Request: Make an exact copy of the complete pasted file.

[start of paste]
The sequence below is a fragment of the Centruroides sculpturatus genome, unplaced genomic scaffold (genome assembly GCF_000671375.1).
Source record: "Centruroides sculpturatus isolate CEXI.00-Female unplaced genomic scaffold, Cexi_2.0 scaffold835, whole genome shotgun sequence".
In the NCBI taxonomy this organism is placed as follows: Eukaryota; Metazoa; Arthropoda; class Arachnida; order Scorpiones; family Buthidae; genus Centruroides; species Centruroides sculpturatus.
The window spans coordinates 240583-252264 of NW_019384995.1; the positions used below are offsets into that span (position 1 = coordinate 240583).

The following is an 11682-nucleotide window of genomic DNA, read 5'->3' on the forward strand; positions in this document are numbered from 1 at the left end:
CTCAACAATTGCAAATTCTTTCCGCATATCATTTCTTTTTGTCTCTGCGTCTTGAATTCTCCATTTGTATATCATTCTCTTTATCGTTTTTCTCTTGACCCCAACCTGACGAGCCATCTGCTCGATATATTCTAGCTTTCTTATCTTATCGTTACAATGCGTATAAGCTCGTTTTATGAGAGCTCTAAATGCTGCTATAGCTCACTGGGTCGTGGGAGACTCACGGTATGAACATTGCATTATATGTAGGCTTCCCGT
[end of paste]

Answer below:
The sequence below is a fragment of the Centruroides sculpturatus genome, unplaced genomic scaffold (genome assembly GCF_000671375.1).
Source record: "Centruroides sculpturatus isolate CEXI.00-Female unplaced genomic scaffold, Cexi_2.0 scaffold835, whole genome shotgun sequence".
In the NCBI taxonomy this organism is placed as follows: Eukaryota; Metazoa; Arthropoda; class Arachnida; order Scorpiones; family Buthidae; genus Centruroides; species Centruroides sculpturatus.
The window spans coordinates 240583-252264 of NW_019384995.1; the positions used below are offsets into that span (position 1 = coordinate 240583).

The following is an 11682-nucleotide window of genomic DNA, read 5'->3' on the forward strand; positions in this document are numbered from 1 at the left end:
CTCAACAATTGCAAATTCTTTCCGCATATCATTTCTTTTTGTCTCTGCGTCTTGAATTCTCCATTTGTATATCATTCTCTTTATCGTTTTTCTCTTGACCCCAACCTGACGAGCCATCTGCTCGATATATTCTAGCTTTCTTATCTTATCGTTACAATGCGTATAAGCTCGTTTTATGAGAGCTCTAAATGCTGCTATAGCTCACTGGGTCGTGGGAGACTCACGGTATGAACATTGCATTATATGTAGGCTTCCCGT